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The development of congenital heart disease has many potential factors. New research indicates that maternal exposure to pollutants and deprivation can increase the risk of the disease for their offspring.
The factors that can lead to the development of congenital heart disease (CHD) are myriad. A new study in the Journal of the American Heart Association examined the relationship between environmental and socioeconomic factors and the incidence of CHD among live-born infants in the state of California.1
Investigators used US Census data to determined socioeconomic status and environmental exposure to pollutants. They developed a social deprivation and environmental exposure index that was split into 4 quartiles, with quartile 1 having the least exposure to pollutants and social deprivation and quartile 4 having the most exposure.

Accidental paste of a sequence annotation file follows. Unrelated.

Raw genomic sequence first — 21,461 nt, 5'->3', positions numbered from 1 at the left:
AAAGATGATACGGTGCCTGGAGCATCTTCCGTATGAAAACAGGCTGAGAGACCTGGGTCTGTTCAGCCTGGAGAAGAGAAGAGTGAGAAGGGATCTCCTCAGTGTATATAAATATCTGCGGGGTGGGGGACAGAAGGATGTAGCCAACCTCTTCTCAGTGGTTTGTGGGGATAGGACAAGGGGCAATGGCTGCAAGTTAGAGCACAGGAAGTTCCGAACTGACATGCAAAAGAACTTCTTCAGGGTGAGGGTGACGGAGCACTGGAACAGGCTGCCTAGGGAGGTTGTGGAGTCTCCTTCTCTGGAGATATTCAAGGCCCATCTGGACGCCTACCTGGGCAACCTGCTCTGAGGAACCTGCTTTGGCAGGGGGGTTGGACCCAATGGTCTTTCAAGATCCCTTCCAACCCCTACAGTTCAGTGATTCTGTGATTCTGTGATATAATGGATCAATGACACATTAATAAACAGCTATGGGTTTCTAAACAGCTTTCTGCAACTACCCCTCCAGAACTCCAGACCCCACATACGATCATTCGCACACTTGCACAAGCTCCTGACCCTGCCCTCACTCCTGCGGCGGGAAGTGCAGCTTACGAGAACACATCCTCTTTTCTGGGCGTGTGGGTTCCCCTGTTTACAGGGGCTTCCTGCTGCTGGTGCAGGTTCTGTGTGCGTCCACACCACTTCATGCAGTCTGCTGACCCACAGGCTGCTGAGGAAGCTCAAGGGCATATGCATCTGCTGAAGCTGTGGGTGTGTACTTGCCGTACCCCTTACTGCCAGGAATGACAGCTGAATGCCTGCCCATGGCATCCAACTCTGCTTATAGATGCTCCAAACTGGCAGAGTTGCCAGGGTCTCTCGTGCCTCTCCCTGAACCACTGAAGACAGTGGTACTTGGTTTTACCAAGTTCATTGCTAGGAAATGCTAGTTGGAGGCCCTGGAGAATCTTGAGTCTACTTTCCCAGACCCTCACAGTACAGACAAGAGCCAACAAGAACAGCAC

In the cohort of 2,419,651 live-born infants and a subcohort of 7698 infants with CHD, the incidence of CHD was 3.2 per 1000 live births. Researchers found the incidence of CHD was significantly higher among infants who were in quartile 4 than infants who were in quartile 1. The incidence remained after adjusting for maternal race/ethnicity and taking into account the potential relationship between social deprivation and exposure to pollutants. They also found that maternal comorbidities could explain 13% of the link between CHD and social deprivation and environmental exposure.
The researchers concluded that the findings of their study illustrate targets that government policies should address to minimize health outcome disparities.
1. Peyvandi S, Baer RJ, Chambers CD, et al. Environmental and socioeconomic factors influence the live-born incidence of congenital heart disease: a population-based study in California. J Am Heart Assoc. 2020;9(8):e015255. doi: 10.1161/JAHA.119.015255